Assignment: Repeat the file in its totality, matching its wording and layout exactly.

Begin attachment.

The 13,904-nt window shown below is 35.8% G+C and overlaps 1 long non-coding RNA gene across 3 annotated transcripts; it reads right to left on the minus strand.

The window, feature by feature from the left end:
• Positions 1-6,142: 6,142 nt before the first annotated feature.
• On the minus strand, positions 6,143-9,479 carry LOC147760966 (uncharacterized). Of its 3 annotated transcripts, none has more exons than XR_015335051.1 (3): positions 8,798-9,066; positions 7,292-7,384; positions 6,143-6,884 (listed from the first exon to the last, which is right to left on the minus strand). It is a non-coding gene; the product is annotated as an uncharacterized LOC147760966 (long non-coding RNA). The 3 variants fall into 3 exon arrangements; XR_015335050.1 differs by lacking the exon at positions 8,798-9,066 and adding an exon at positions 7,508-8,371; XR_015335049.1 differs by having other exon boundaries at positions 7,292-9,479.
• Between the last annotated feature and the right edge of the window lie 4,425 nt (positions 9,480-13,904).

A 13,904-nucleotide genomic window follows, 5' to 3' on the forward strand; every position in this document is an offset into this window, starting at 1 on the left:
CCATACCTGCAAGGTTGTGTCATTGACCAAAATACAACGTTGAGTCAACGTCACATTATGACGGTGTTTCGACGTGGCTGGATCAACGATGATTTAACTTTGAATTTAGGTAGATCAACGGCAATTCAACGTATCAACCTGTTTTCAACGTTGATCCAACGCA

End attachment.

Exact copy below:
The 13,904-nt window shown below is 35.8% G+C and overlaps 1 long non-coding RNA gene across 3 annotated transcripts; it reads right to left on the minus strand.

The window, feature by feature from the left end:
• Positions 1-6,142: 6,142 nt before the first annotated feature.
• On the minus strand, positions 6,143-9,479 carry LOC147760966 (uncharacterized). Of its 3 annotated transcripts, none has more exons than XR_015335051.1 (3): positions 8,798-9,066; positions 7,292-7,384; positions 6,143-6,884 (listed from the first exon to the last, which is right to left on the minus strand). It is a non-coding gene; the product is annotated as an uncharacterized LOC147760966 (long non-coding RNA). The 3 variants fall into 3 exon arrangements; XR_015335050.1 differs by lacking the exon at positions 8,798-9,066 and adding an exon at positions 7,508-8,371; XR_015335049.1 differs by having other exon boundaries at positions 7,292-9,479.
• Between the last annotated feature and the right edge of the window lie 4,425 nt (positions 9,480-13,904).

A 13,904-nucleotide genomic window follows, 5' to 3' on the forward strand; every position in this document is an offset into this window, starting at 1 on the left:
CCATACCTGCAAGGTTGTGTCATTGACCAAAATACAACGTTGAGTCAACGTCACATTATGACGGTGTTTCGACGTGGCTGGATCAACGATGATTTAACTTTGAATTTAGGTAGATCAACGGCAATTCAACGTATCAACCTGTTTTCAACGTTGATCCAACGCA